The accepted therapy for candidal IE is a lipid formulation of amphotericin B (3-5 mg/kg daily intravenously). Flucytosine (100 mg/kg/day in 4 divided doses) is synergistic with amphotericin. Serum flucytosine levels should be followed because of potential bone marrow toxicity associated with high levels of the drug. Frequent monitoring of renal function tests to detect amphotericin-associated renal failure that could lead to toxic levels of flucytosine is recommended.
The use of amphotericin alone should be discouraged because the fibrin meshwork of the vegetation protects Candida species from the fungicidal action of this drug. These recommendations pertain specifically to IE caused by C albicans, C tropicalis, or C parapsilosis. C krusei and Candida glabrata are uncommon causes of candidal valvular infection but may be resistant to amphotericin. Some may be resistant to fluconazole.
A major therapeutic challenge is the unreliability or unavailability of sensitivity testing for antifungal therapy. Some evidence suggests that the use of caspofungin, an echinocandin that is fungicidal, can be curative. The difficulty is the shortcomings antifungal sensitivity testing.
Currently, for most circumstances, removal of the infected native valve or prosthetic valve as well as drainage of any associated abscesses is preferred. No rationale supports extensive antifungal pretreatment before surgery. Postoperatively, the antifungal should be continued for at least 6 weeks, especially if intracardiac complications, such as paravalvular abscess, are noted. If the patient's clinical response is good and the bloodstream is cleared of organisms, then changing the regimen to fluconazole alone can be considered.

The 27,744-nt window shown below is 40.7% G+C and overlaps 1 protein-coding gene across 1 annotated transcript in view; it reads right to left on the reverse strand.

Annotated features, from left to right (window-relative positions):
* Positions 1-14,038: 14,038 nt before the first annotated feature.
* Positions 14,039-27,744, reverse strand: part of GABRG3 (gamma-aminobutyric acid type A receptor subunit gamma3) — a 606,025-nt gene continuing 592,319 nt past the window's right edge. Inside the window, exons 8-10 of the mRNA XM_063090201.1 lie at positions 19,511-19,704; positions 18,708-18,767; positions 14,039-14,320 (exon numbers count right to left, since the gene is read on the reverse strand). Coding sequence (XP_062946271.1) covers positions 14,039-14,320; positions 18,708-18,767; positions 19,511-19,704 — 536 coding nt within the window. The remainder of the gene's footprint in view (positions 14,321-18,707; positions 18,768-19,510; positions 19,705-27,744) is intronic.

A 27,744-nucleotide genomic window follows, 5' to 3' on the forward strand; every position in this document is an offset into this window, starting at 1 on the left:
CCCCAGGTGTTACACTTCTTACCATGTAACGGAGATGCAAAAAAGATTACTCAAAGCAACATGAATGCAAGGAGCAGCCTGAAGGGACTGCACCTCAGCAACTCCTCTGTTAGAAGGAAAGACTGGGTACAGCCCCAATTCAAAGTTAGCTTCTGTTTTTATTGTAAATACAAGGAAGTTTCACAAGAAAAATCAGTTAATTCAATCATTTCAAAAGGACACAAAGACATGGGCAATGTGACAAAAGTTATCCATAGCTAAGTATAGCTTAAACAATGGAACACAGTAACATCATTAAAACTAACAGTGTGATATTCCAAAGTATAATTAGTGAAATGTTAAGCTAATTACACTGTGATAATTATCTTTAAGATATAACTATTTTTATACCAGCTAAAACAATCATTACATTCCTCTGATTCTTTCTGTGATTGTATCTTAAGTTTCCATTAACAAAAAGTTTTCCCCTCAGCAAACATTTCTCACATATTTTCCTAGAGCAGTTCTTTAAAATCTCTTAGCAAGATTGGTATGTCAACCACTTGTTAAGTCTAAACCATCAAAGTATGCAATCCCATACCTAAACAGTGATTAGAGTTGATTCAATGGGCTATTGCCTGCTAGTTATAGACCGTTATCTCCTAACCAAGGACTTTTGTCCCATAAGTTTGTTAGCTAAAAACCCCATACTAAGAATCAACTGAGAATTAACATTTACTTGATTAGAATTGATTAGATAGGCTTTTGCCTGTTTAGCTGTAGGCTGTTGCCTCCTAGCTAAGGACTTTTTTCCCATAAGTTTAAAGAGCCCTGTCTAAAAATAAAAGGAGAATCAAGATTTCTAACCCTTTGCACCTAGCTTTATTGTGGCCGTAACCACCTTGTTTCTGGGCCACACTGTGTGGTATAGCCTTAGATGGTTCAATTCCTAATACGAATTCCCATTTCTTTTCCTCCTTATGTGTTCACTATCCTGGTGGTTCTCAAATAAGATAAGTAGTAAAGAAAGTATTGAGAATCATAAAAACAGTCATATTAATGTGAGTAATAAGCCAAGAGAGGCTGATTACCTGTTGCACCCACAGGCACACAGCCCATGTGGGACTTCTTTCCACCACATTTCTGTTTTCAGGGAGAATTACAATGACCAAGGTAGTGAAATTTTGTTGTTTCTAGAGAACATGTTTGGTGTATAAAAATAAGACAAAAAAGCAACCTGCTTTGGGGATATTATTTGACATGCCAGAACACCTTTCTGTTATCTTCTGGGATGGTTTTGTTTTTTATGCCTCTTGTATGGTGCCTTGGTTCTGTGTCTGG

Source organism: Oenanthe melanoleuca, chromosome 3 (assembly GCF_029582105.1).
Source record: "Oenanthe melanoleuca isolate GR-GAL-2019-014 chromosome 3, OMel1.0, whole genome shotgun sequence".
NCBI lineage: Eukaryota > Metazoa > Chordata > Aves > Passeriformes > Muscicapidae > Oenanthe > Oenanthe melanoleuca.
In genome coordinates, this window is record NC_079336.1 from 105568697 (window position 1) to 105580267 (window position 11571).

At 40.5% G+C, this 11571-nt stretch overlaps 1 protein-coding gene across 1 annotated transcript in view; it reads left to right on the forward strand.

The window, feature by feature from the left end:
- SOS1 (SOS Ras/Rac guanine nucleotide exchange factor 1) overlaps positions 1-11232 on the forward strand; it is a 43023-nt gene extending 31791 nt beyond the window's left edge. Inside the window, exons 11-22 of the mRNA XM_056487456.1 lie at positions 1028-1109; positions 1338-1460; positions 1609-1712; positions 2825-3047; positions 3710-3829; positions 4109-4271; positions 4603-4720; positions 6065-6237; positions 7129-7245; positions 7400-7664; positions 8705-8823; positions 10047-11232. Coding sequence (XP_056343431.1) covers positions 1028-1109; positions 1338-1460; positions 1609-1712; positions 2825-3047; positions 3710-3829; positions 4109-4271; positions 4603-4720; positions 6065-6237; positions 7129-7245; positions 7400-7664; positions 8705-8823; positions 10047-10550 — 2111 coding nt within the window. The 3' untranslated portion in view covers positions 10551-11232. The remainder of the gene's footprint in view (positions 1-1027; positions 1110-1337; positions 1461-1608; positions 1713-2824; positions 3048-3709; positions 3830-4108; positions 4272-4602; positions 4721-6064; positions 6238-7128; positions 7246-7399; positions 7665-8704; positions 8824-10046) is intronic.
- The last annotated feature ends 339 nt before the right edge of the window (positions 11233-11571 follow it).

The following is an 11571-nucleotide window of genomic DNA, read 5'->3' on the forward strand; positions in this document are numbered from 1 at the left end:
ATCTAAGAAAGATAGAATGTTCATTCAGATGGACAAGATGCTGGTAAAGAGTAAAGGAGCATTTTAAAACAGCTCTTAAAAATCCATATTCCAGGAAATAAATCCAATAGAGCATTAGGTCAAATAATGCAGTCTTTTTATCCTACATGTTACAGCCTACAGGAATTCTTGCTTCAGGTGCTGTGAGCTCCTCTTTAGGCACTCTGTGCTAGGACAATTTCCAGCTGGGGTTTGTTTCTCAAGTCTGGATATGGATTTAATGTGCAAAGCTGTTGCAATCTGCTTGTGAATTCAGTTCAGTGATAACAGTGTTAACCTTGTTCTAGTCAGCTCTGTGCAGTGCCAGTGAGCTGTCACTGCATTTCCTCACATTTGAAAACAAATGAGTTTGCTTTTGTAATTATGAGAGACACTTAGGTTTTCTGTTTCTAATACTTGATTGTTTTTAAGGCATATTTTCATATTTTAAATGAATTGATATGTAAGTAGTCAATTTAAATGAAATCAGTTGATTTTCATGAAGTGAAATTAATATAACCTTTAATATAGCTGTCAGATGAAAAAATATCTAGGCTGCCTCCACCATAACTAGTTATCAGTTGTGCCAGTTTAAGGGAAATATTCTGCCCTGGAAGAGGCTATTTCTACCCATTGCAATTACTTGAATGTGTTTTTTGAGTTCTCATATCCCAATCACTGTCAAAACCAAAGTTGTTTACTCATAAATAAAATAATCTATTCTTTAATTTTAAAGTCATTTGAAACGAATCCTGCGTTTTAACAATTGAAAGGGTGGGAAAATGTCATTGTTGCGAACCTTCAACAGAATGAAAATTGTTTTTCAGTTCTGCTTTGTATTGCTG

In addition, all intravascular lines should be removed at the beginning of therapy as potential sources of the underlying candidemia. A search for metastatic candidal infection, such as brain abscess or vertebral osteomyelitis, should be performed. The mortality rate of candidal prosthetic valve endocarditis and native valve IE has currently decreased to approximately 30%.
Likewise, in patients who cannot undergo valvular resection, lifetime suppression with fluconazole should follow the initial treatment with amphotericin. Flucytosine could be used in this role if the isolate to be suppressed is resistant to fluconazole. Such long-term suppression is also used when intracardiac spread of infection is such that risk of relapse is high despite valve resection.
A major unanswered question is how to deal with transient candidemia in the setting of a prosthetic valve, which has a 25% chance of being infected. Parenteral antifungal agents may be considered until the bloodstream is cleared.
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